Welcome to the Greatest Moment series at Last Word On Pro Basketball, where we’ll present to you each NBA team’s greatest moment of the 21st century. From draft lottery luck, to a franchise-changing trade, to the sweet taste of a championship, every NBA team has had its own special moment to look back on.
In this installment, we will be taking a look at the greatest Dallas Mavericks moment of the 21st century: Winning the 2011 NBA Finals.
Greatest Dallas Mavericks Moment of the 21st Century: Winning the 2011 NBA Finals
The 2011 NBA Finals pitted the first-year edition of LeBron James, Dwyane Wade, and Chris Bosh playing together on the Miami Heat against the Dallas Mavericks. All three stars started the series off strong, as the Heat won Game 1 and got close to taking a commanding 2-0 series lead. Down 15 points with 6:20 remaining in the game, Dallas looked to be on the losing side once again.
However, Dirk Nowitzki had something to say about that. He led his Mavericks to a 22-5 run that earned them a much-needed road victory, shocking the Heat. Nowitzki had two clutch assists, one apiece to Jason Terry and Jason Kidd which led to five points during that fourth-quarter stretch. He also chipped in nine of his own, including the go-ahead bucket with 3.6 seconds left. Nowitzki put the team on his back, yet the series was still tied 1-1 heading back to Dallas.
The teams split the next two games, with Miami winning Game 3 and the Mavs taking Game 4 to tie up the series. Just as they had all year, Wade and James led the Heat with passing and general floor leadership, though James faltered in some big moments –especially in Game 4. James’ struggles may be chalked up to him simply “choking,” but Shawn Marion‘s stellar defense and Dallas’s occasional zone certainly played a part. The Mavericks started heating up early in the series. Terry and Kidd were making shots, freeing Nowitzki to isolate on Bosh and use his offensive arsenal to score.
A Chance at Revenge
The 2006 NBA Finals saw these two teams meet, with Nowitzki and Wade facing off for the first time in the playoffs. Dallas started out 2-0 but the Heat surprisingly won the next four games and the title. Wade’s all-time great Finals performance was crucial to Miami’s 2006 victory. Mavs owner Mark Cuban certainly hasn’t held back his thoughts about foul play being involved in the result of the series. Five years later, the devastating loss was still stuck in the minds of Terry and Nowitzki, which presumably helped fuel them to their outstanding performances during the 2011 Finals.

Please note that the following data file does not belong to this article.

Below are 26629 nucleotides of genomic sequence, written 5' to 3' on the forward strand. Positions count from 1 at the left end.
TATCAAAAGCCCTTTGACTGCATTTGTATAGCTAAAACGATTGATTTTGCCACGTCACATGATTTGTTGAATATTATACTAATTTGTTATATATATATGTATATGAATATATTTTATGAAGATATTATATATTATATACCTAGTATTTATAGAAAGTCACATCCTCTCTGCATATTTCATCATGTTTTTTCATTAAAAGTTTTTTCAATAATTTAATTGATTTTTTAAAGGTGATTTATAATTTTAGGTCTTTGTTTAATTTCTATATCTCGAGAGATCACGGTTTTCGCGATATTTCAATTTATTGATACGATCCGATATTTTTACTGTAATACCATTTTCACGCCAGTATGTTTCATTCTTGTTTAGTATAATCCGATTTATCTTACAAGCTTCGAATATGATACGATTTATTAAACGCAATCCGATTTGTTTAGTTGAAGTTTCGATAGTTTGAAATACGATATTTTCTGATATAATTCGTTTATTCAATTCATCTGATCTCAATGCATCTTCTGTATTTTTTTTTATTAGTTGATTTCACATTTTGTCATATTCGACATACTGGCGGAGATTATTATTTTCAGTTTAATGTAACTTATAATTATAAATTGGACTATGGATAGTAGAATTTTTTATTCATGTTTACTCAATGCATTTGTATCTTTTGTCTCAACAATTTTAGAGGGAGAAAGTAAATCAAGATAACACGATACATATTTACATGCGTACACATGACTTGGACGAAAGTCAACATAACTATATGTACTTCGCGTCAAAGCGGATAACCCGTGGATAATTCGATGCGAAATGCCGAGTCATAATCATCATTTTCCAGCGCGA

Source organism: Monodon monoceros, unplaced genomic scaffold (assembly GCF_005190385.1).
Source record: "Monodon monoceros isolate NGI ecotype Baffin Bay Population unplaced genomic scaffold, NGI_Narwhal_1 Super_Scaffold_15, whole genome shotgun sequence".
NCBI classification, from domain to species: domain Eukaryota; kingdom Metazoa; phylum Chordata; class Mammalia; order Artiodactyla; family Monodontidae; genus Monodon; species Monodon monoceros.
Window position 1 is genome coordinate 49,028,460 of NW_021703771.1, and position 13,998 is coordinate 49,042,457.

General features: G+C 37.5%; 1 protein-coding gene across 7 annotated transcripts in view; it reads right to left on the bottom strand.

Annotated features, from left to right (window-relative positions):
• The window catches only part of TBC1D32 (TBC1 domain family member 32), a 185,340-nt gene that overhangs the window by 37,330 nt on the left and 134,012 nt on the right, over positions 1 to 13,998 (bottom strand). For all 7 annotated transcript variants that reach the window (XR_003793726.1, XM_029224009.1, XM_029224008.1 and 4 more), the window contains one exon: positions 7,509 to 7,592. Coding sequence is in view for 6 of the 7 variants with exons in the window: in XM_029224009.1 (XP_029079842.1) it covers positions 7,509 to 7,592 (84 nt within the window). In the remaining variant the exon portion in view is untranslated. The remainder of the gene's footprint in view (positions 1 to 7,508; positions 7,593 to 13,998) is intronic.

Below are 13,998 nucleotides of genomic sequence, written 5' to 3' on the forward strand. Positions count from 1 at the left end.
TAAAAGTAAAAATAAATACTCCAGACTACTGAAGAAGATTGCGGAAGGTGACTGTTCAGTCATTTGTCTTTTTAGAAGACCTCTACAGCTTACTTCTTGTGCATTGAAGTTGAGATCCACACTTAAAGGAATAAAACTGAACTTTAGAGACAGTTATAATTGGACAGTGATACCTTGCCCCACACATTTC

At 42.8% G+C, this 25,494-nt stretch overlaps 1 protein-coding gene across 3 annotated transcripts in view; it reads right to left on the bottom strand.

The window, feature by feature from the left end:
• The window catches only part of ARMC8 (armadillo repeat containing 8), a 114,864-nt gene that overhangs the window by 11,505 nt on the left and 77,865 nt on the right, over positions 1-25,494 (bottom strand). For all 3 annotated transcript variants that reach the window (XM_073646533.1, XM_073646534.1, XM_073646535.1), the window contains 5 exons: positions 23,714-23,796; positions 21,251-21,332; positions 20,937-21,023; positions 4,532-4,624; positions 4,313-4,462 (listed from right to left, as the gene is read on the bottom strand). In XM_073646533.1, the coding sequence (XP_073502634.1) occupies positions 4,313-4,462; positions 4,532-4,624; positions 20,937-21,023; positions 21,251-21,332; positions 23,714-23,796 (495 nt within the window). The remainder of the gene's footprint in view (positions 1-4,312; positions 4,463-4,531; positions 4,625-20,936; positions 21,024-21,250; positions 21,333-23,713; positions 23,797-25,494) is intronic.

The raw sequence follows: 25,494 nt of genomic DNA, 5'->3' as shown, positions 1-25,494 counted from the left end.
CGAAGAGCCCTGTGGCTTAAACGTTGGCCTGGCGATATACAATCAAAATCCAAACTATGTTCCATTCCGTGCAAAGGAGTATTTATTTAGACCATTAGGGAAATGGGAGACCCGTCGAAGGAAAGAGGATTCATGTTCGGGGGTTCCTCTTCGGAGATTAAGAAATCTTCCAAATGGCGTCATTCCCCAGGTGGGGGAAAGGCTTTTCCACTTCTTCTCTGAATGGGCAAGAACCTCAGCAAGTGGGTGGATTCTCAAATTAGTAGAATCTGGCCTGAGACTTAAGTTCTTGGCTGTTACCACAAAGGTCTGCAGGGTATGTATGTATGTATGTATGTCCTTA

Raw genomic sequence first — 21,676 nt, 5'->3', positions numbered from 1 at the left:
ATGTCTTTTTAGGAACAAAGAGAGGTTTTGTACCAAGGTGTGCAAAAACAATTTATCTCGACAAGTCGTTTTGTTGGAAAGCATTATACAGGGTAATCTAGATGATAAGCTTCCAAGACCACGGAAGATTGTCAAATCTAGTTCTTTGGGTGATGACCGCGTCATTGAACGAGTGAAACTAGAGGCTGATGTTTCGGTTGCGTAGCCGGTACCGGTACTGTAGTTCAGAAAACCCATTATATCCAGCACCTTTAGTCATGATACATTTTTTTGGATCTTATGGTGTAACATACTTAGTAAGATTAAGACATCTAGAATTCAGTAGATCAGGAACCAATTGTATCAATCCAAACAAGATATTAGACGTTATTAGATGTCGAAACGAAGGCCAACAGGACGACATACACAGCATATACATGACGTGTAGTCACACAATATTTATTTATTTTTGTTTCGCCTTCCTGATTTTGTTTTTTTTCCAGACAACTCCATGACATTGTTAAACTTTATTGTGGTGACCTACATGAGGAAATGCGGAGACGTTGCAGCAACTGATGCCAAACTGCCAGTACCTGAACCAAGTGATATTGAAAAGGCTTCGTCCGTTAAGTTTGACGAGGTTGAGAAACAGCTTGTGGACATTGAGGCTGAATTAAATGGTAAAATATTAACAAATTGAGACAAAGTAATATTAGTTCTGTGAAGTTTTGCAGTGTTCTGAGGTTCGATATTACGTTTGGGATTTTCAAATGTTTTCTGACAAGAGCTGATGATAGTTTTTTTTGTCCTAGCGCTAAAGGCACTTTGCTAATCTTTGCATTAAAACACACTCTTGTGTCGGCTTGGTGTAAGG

This was the first game that either team – and in this case, both – broke 100 points. It wasn’t one-sided, but the Mavericks prevailed by a score of 112-103. Nowitzki scored 29 points and, once again, Terry hit a pivotal shot in the closing minutes. The box score of this game doesn’t quite tell the story of the effort that both teams made. Terry, though he made clutch shots, was nearly taken out of the game because of some defensive breakdowns that allowed the Heat to cut into Dallas’s lead. Mavs head coach Rick Carlisle took Terry out of the game and animatedly explained the problem to him. Not long after, Carlisle re-inserted Terry and decided to run the offense through him. Terry became the catalyst for an electrifying offense, as Nowitzki and Terry picked apart the Heat’s rigid defense.
The Title and Finals MVP
The final contest, Game 6, was more of the same from the previous game. The Mavericks’ offense worked effectively against a Miami defense that couldn’t contain Nowitzki and Terry. Dallas controlled the final 22 minutes of the game, as the Mavs did not give up the lead from that point. Terry led the way with 27 points, but Nowitzki was still the focal point of the offense.
Nowitzki was named Finals MVP due to his hard play and elite scoring. He led the Mavericks to their one and only championship, avenging their 2006 defeat. His 26.0 points and 9.7 rebounds per game sparked the Mavericks in their 4-2 series victory.
2010-11 Dallas Mavericks Legacy
It’s obvious that winning an NBA title is a rare and monumental achievement, but for Dirk Nowitzki, it means a place in the Hall of Fame. His regular season play was consistently in the upper echelon of all-time greats, but Nowitzki’s lack of a championship could have been the lone argument against a ballot. However, the title shines a light on Cuban, who bought the franchise in January 2000 and has brought the team from the bottom to a perennial contender. The Mavericks had not made the playoffs in 10 years prior to Cuban’s purchase. They made the conference semifinals in each of the next three seasons, with one trip to the Conference Finals. Dallas’s NBA team has only been around since 1980, but in the 21st century, the Mavericks are regarded as one of the most successful franchises in the league.
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